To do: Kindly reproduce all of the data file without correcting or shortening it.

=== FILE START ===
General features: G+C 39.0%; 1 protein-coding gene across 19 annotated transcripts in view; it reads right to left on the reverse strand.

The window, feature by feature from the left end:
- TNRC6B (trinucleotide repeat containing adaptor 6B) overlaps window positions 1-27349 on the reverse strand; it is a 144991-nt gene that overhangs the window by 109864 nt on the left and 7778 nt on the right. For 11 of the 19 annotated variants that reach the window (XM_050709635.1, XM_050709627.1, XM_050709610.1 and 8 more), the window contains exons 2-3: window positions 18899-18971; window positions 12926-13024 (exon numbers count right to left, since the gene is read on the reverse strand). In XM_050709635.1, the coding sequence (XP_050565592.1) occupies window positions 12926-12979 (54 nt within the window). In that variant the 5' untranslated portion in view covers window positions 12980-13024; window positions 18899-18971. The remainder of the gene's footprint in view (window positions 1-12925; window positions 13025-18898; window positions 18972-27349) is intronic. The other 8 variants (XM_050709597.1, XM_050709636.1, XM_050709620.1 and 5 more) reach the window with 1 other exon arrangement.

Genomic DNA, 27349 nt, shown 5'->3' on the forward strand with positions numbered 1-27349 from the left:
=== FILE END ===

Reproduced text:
General features: G+C 39.0%; 1 protein-coding gene across 19 annotated transcripts in view; it reads right to left on the reverse strand.

The window, feature by feature from the left end:
- TNRC6B (trinucleotide repeat containing adaptor 6B) overlaps window positions 1-27349 on the reverse strand; it is a 144991-nt gene that overhangs the window by 109864 nt on the left and 7778 nt on the right. For 11 of the 19 annotated variants that reach the window (XM_050709635.1, XM_050709627.1, XM_050709610.1 and 8 more), the window contains exons 2-3: window positions 18899-18971; window positions 12926-13024 (exon numbers count right to left, since the gene is read on the reverse strand). In XM_050709635.1, the coding sequence (XP_050565592.1) occupies window positions 12926-12979 (54 nt within the window). In that variant the 5' untranslated portion in view covers window positions 12980-13024; window positions 18899-18971. The remainder of the gene's footprint in view (window positions 1-12925; window positions 13025-18898; window positions 18972-27349) is intronic. The other 8 variants (XM_050709597.1, XM_050709636.1, XM_050709620.1 and 5 more) reach the window with 1 other exon arrangement.

Genomic DNA, 27349 nt, shown 5'->3' on the forward strand with positions numbered 1-27349 from the left: